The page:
Iraqi Kurds serve warning as U.S.
withdrawal nears: Analysis
August 1, 2011
KIRKUK, Iraq's border with Kurdistan region,
— When Iraq's northern Kurdistan region sent a
division of troops to surround Kirkuk in February,
it may have been a signal of the delicate balancing
act to come when U.S. forces leave the disputed oil
Officially, the 10,000 or so peshmerga fighters were
there to protect Kirkukis from any violence
associated with nationwide protests. But their
presence sparked a furious diplomatic offensive by
the United States to calm tensions between the
central government in Baghdad and Arbil, the Kurdish
The deployment may have been a trial balloon,
analysts said, to test Prime Minister Nuri al-Maliki
and to warn Baghdad and Washington that U.S. troops
are needed as a buffer in the disputed northern
territories claimed by both capitals.
A U.S. soldier attached to the Golden Lions forces
walks past a girl carrying her doll, during a patrol
in the city of Kirkuk, July 20, 2011. Photo: Reuters
"The Kurdish military maneuver in Kirkuk in February
was both a message to the U.S. to keep its troops on
the ground beyond 2011 - which is a Kurdish interest
- and a way of testing the resolve of the Baghdad
government," said Joost Hiltermann, an analyst with
International Crisis Group.
It took a month to persuade semi-autonomous
Kurdistan, comprised of three northern provinces, to
withdraw the unit.
"It was a lot of diplomacy in saying 'look this
isn't right. It's upsetting the area. It doesn't
lead to stability,'" said Colonel Michael Pappal,
commander of the U.S. Devil Brigade in Kirkuk. "It
showed to me that a third party was necessary for
that to happen."
Eight years after the United States ousted Saddam
Hussein, Iraq is still building its police and army
to battle a lethal Sunni Islamist insurgency and
Shi'ite militias within,www.ekurd.netas
well as defending against external threats.
As violence ebbs, Kirkuk and other disputed northern
areas are considered potential flashpoints for
future conflict in a country hobbled by ethnic,
religious and political strife.
The late February incursion was no
spur-of-the-moment decision and prompted a quick
response from the Americans, who told Kurdish
commanders their soldiers would not be allowed into
Kirkuk, U.S. military officials said.
"You don't send a division across a border without a
lot of planning and preparation ... it takes a while
to put an army on the road and that's what they
did," said Lieutenant Colonel Joe Holland, a U.S.
commander in Kirkuk.
The unit was 12,000 strong, a Kurdish official told
Reuters, while the U.S. military estimated it at
8,000-9,000. Sources said the Kurds had AK-47s,
artillery and armored vehicles.
CLOSE TO BLOWS
Holland said it was the third time in 20 years the
Kurds had moved into the Kirkuk area; the first in
1991 after the invasion of Kuwait and the second in
2003 when Saddam was ousted.
Maliki's government demanded the peshmerga withdraw
and the Kurdistan Regional Government at first
refused, escalating tensions. Iraqi and Kurdish
troops have come close to blows in the past two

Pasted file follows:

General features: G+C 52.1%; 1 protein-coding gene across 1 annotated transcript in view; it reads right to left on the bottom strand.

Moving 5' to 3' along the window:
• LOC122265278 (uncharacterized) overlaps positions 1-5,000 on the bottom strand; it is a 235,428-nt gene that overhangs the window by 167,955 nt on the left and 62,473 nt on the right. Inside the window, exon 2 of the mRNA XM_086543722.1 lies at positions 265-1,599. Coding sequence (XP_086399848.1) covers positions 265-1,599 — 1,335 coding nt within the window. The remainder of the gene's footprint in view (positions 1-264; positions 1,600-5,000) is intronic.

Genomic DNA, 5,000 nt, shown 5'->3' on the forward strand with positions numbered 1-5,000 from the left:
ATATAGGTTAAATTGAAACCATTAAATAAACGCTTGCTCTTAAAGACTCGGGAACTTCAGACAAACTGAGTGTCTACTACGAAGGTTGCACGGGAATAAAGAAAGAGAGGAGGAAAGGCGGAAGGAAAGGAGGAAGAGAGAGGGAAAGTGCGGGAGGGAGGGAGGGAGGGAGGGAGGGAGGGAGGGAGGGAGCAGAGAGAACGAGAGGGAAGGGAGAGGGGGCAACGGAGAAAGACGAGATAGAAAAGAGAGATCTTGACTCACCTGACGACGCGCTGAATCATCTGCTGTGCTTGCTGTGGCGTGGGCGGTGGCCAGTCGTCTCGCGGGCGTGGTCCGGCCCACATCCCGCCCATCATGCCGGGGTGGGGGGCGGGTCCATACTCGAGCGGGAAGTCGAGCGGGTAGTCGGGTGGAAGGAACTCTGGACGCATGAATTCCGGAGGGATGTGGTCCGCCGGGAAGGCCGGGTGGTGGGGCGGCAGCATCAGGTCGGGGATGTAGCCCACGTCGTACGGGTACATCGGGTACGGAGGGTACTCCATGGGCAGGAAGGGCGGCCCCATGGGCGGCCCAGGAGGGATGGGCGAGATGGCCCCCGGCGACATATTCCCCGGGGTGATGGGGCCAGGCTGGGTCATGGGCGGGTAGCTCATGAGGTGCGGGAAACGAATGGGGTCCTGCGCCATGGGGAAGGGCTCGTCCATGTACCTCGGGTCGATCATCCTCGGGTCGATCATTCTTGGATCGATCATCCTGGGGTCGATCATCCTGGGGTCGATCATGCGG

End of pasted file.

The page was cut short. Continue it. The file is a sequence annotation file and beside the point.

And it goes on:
years as Baghdad tightened its grip on Kirkuk.
Iraqi officials said the incursion was illegal.
Officially, the city -- which by some estimates sits
atop 4 percent of the world's oil reserves -- is
secured by central government forces.
"The effect was a significant schism in the
relationship between us and the Kurds," Holland
Kirkuk has suffered huge population upheavals in
recent decades, from Saddam's "Arabization"
campaigns to more recent moves by Kurds to reclaim
parts of the city.
"They were sending a message to the central
government, saying 'we can enter Kirkuk any time and
you cannot stop us,'" a senior Iraqi Defense
Ministry official told Reuters.
The official said the KRG would not invade Kirkuk
after the U.S. leaves but would seek to displace
Arabs. He said the Kurd population had soared from
150,000 to 350,000 since 2003.
The peshmerga, however, represent a formidable
challenge to the Iraqi army. The Kurds have 100,000
troops, better weaponry and experienced leaders, the
"After 2003, they captured the former Iraqi army
tanks. About 4,000 tanks left by the former Iraqi
army in the streets and cities disappeared, and our
investigations indicate that the Kurds have most of
them and Iran got the rest," he said.
The peshmerga deployment served notice that without
the neutral buffer of U.S. forces, the Kurdish
region might "feel compelled to use military muscle
to defend its interests," said Wayne White, an
analyst with the Middle East Institute.
"So, while a signal that the KRG will not tolerate
any perceived trampling of its interests in Kirkuk,
this deployment also was meant as a reminder to both
Washington and Baghdad that greater consideration
should be given to the prolongation of a more
meaningful U.S. presence," he said.
But because Maliki, perhaps calculating that the
Americans would pressure their Kurdish allies to
withdraw, did not offer a serious challenge, the
deployment was not an effective trial run for
securing Kurdish control of Kirkuk, Hiltermann said.
"This will have to wait till the time when U.S.
troops will no longer be there," he said. "At that
point, all bets are off and tensions could easily
escalate, intentionally or inadvertently, to a
bigger conflict, at least as long as the dispute
between Baghdad and Arbil remains unsettled."
By Jim Loney - Reuters
Copyright ©, respective
author or news agency,
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